finance

Sunak plans big rise in corporate tax rates


Chancellor Rishi Sunak will use the election of Joe Biden as partial cover for a big Budget increase in corporation tax rates, arguing that the US president is also planning a hike in business taxes.

UK government officials note that Biden — and more recently US treasury secretary Janet Yellen — have proposed an increase in corporate tax rates from 21 per cent to 28 per cent.

Sunak is also expected to announce a sharp rise in Britain’s corporation tax rate, currently 19 per cent, over the parliament as he tries to restore order to the country’s public finances.

Officials working on the Budget say Sunak wants to keep Britain’s business taxes “competitive” with other G7 countries; that formulation could allow rates to rise to 25p or higher.

The proposed rise in the headline corporate tax rate in the US would give Sunak greater scope to increase the UK rate. Biden explained his policy on the basis of budgetary prudence and fiscal equity.

British officials say a notional headline rate of 25 per cent would still be among the lowest in the G7 group, although such an increase would trigger a backlash from some Conservative MPs. The Treasury declined to comment.

Business groups have expected smaller rises — perhaps to 23p — and one former Tory cabinet minister claimed the government was putting up “straw men” and that a smaller increase was likely.

“The idea of 25p is a bad idea and would not fly with the Tory backbenches,” the ex-minister said. “A more modest increase is probably inevitable and probably manageable.”

George Osborne, former chancellor, wanted to cut corporation tax to less than 15 per cent as a post-Brexit signal to the world that the country wanted to be a magnet for investment.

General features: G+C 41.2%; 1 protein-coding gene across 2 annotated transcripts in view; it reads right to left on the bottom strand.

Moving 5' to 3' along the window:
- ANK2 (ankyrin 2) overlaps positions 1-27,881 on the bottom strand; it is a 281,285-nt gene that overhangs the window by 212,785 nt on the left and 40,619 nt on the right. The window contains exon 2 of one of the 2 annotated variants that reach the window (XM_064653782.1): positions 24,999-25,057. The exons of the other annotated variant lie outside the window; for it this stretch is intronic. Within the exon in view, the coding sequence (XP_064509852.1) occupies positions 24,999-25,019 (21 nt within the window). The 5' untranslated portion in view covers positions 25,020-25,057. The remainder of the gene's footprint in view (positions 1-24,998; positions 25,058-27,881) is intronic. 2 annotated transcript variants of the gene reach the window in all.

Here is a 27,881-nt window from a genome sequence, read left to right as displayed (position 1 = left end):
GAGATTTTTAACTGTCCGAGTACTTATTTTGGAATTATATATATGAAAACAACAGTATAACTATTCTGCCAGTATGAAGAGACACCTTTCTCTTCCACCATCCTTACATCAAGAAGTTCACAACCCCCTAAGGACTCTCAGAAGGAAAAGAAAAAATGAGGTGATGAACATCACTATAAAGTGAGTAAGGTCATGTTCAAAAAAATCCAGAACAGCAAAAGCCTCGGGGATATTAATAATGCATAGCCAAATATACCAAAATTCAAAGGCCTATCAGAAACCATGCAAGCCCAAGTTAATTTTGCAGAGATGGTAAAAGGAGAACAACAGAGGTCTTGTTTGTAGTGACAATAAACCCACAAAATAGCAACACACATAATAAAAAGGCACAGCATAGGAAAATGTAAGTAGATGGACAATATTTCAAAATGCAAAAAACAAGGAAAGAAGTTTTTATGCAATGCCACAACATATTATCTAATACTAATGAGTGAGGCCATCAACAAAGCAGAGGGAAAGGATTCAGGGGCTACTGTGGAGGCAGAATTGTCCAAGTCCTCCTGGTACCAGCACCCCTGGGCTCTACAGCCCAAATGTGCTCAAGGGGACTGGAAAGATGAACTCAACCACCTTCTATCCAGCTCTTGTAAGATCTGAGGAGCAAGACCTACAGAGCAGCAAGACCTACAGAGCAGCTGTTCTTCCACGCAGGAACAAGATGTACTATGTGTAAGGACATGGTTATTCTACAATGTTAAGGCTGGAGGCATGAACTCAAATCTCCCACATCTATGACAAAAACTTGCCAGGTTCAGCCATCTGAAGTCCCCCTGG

But Sunak needs extra tax revenue — each percentage point increase in corporation tax raises £3.3bn — and is sceptical about the amount of extra inward investment generated by the UK’s low rates.

Michael Heseltine, former president of the Board of Trade, told the Financial Times: “The chancellor faces a large budget deficit and he has to tackle it. Of all the options available, increasing corporation tax by relatively small percentages seems to me one of the least unattractive.”

Business leaders have been largely relaxed about the prospect of the government raising corporation tax, with several executives saying that this would at least mean that they were making a profit and spare those that were still struggling in the pandemic.

One said: “Corporation tax is pretty safe political ground. There is not too much outrage. At least with a tax on profit, the point is there is profit to be taxed. It’s not hitting us on the way in.”

But bosses also cautioned that it would depend on how high the tax rises went. One business leader said: “It would raise the question over our international competitiveness and about attracting inward investment, which the government seems very keen on.”

Stuart Adam of the Institute for Fiscal Studies said that while Britain had a low headline rate of corporation tax it was “middling” in international league tables when all corporate tax revenues were calculated as a share of national income.

Adam said corporation tax revenue “overwhelmingly comes from a number of very big and profitable companies”. Sunak’s Budget, by contrast, is expected to focus help on smaller, innovative companies — many of which make no profits.



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